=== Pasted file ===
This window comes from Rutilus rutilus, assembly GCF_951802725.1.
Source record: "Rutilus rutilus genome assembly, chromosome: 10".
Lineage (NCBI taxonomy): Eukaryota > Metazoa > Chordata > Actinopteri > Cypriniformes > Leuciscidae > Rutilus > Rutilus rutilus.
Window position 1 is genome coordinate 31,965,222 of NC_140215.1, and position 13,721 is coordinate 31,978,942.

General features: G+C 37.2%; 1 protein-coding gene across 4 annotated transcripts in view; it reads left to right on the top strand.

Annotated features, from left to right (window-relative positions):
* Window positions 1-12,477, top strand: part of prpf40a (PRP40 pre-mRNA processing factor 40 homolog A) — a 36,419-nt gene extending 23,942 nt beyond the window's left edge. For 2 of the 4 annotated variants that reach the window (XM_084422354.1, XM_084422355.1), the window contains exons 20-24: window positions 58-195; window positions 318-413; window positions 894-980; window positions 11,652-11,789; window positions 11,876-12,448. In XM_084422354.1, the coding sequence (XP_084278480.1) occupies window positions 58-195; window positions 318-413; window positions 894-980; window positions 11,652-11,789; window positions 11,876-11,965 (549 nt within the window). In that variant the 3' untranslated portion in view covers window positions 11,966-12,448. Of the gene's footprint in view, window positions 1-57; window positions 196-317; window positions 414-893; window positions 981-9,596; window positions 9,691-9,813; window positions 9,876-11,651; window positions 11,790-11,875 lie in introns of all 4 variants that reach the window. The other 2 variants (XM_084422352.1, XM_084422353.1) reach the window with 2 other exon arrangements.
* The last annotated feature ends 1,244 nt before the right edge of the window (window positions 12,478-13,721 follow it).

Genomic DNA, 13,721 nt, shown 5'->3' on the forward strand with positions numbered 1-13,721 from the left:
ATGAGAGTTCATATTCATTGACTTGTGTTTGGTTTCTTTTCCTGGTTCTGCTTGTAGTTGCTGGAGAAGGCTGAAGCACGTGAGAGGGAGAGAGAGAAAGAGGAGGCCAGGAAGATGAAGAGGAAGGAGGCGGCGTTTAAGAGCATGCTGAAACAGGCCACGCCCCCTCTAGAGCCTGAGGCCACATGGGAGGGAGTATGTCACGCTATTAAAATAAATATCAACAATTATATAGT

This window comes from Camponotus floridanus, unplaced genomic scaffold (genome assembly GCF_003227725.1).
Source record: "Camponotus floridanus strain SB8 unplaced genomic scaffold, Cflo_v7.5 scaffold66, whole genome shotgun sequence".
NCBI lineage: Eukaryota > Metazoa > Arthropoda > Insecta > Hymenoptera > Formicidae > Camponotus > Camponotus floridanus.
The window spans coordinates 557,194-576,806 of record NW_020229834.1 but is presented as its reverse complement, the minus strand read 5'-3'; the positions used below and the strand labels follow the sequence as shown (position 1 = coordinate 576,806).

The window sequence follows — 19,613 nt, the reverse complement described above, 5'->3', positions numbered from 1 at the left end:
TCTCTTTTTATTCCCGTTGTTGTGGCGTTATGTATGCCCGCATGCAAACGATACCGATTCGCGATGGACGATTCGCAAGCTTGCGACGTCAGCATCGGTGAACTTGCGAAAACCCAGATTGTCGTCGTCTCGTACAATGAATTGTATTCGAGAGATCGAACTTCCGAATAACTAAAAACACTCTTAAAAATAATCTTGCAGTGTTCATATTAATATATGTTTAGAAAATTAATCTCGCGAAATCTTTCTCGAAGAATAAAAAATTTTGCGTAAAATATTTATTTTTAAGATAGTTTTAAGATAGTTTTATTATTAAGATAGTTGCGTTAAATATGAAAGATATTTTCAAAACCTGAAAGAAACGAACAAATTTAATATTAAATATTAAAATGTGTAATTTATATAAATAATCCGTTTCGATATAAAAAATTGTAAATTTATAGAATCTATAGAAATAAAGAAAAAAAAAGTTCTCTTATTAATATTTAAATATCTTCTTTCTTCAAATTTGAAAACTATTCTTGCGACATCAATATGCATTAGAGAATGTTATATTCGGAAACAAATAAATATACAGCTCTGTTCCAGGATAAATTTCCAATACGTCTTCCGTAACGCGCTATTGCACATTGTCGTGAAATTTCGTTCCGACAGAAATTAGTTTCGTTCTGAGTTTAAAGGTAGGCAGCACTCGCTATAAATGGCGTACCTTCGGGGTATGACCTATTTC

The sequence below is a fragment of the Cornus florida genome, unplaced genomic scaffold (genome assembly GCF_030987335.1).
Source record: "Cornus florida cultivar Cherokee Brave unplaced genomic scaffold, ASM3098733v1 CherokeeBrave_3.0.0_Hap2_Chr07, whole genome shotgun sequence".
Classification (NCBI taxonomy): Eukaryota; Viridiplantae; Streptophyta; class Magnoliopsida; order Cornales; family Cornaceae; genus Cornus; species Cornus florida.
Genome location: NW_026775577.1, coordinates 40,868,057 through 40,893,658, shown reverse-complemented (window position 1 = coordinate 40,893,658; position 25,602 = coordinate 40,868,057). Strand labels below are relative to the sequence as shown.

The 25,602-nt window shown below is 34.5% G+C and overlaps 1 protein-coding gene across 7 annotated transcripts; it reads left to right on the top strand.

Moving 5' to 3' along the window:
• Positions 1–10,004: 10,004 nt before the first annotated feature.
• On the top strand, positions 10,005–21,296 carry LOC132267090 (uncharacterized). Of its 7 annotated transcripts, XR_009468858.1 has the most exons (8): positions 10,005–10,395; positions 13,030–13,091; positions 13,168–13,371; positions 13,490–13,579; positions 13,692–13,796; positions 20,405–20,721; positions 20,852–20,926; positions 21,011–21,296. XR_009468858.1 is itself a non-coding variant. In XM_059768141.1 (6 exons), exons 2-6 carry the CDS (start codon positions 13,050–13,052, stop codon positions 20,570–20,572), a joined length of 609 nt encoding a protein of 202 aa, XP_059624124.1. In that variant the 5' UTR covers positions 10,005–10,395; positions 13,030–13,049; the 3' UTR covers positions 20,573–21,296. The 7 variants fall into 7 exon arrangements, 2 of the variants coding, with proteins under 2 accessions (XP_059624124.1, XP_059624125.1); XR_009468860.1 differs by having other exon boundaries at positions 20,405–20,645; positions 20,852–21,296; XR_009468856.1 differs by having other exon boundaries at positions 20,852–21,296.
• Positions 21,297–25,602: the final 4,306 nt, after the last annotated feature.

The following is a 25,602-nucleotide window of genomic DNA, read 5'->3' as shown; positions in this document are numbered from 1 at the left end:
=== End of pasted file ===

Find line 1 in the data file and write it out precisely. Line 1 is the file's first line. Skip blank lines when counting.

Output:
This window comes from Rutilus rutilus, assembly GCF_951802725.1.